At first, it was something of a novelty, but the sight of Real Madrid playing home games at the Estadio Alfredo Di Stefano while the Santiago Bernabeu is being redeveloped has become a familiar one over the last few weeks, with Zinedine Zidane’s side winning four from four games they have played at their home from home.

Previously only used for youth games and Castilla fixtures, Real Madrid’s training ground stadium in Valdebebas has hosted the Liga leaders as they chase down only their second Spanish title in the last eight years. Zidane and his players have looked at ease in these surroundings.

It is, after all, where they train every day. There is a luxury hotel on site for Real Madrid’s players to stay overnight should they want to relax the night before the game and not have the worry of a commute into the centre of the city. Zidane has got his players into a routine of walking over to the stadium from their lodgings on the other side of the complex.

It’s all very leisurely and that has relaxation has been evident in the performances Real Madrid have turned in at their temporary home since the resumption of the Spanish league season. This begs the question – are Real Madrid more comfortable at the Estadio Alfredo Di Stefano than they have been in recent times at the Santiago Bernabeu?

The Santiago Bernabeu might be the club’s historic and spiritual home, but there is a fear factor to playing there – for home players as well as those visiting. Ask Gareth Bale about that fear factor. He has experienced it first hand over the last few years. The historic venue is a footballing coliseum, but the casualties are often Real Madrid’s own players.

The rural, lowkey surroundings of the Valdebebas training complex have eased Real Madrid back into a title race that, at the time of La Liga’s resumption, looked destined to go down to the wire. It would have been understandable had Zidane and his players felt the pressure, but that pressure hasn’t been evident in their recent performances. Real Madrid will return to the Santiago Bernabeu and their world will regain some sense of normalcy, but for now the Estadio Alfredo Di Stefano seems to be the best home for them.

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Zinedine Zidane deserves more credit for turning Real Madrid around

He is the most successful manager in the history of the Champions League, becoming the only coach to win the European Cup three times by leading Real Madrid to a victory over Liverpool in Kiev two years ago. And yet Zinedine Zidane, as he left the Santiago Bernabeu in the summer of 2018, was still seen as a somewhat fortunate figure.

The Frenchman, they claimed, was fortunate to preside over the strongest team in European football. Anyone could succeed at Real Madrid, they said. Of course, this theory was blown out of the water when, with largely the same squad, Julen Lopetegui and then Santi Solari floundered as Zidane’s successors the very next season.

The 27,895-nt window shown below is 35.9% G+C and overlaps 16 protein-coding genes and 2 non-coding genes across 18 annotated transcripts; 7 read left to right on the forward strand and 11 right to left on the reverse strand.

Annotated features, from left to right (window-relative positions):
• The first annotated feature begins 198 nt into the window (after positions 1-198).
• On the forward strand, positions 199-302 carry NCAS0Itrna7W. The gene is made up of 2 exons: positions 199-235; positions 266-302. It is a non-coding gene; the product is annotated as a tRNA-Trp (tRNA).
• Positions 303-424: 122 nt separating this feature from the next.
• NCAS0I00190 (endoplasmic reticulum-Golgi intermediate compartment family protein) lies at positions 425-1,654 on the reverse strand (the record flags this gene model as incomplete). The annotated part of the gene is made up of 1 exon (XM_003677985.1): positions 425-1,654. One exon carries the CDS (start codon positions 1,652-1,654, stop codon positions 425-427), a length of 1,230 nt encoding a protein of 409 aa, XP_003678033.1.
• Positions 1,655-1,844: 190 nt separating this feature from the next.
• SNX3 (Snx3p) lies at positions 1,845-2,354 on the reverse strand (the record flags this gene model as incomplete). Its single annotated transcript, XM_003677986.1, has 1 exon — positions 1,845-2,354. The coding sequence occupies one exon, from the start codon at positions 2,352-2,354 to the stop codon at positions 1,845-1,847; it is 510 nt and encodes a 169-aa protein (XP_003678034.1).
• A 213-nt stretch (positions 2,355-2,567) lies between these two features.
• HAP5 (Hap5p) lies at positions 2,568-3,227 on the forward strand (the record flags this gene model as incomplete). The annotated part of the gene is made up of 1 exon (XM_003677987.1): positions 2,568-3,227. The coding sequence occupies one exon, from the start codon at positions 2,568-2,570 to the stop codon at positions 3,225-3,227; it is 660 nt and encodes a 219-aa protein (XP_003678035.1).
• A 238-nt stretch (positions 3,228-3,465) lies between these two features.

This prompted Florentino Perez to lure Zidane back to the club where he has since turned things around. Barcelona’s draw against Atletico Madrid on Tuesday night means Real Madrid can go four points clear at the top of La Liga with a win over Getafe on Thursday. With just five games to play after that, this would almost certainly be an unassailable lead.

Of course, many of Real Madrid’s flaws have still been exposed over the course of the 2019/20 campaign. While this season might end up a league title in-hand, it hasn’t been a vintage season in terms of the performances produced on the pitch. But that Real Madrid still find themselves in charge of the title race underlines Zidane’s influence.

In an age of footballing ideology, Zidane has been harmed by his lack of a defining managerial identity. Unlike the likes of Pep Guardiola, Jurgen Klopp and even Jose Mourinho, he doesn’t mould teams in one specific way. Instead, he works with what he has and adapts. That is his strength, as is winning.

Real Madrid have hit the ground running following the restart, winning all five of the games they have played. Zidane has forged a winning team from a group of players that lacked any sort of coherent approach when he returned to the Santiago Bernabeu just over a year ago. And yet still the Frenchman doesn’t get the credit he deserves. When the best coaches working in the game right now are listed, Zidane rarely emerges top. Sometimes he isn’t even mentioned at all. The results, however, prove that the Real Madrid manager should be in that discussion.

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Atletico Madrid finally on the road to salvaging their season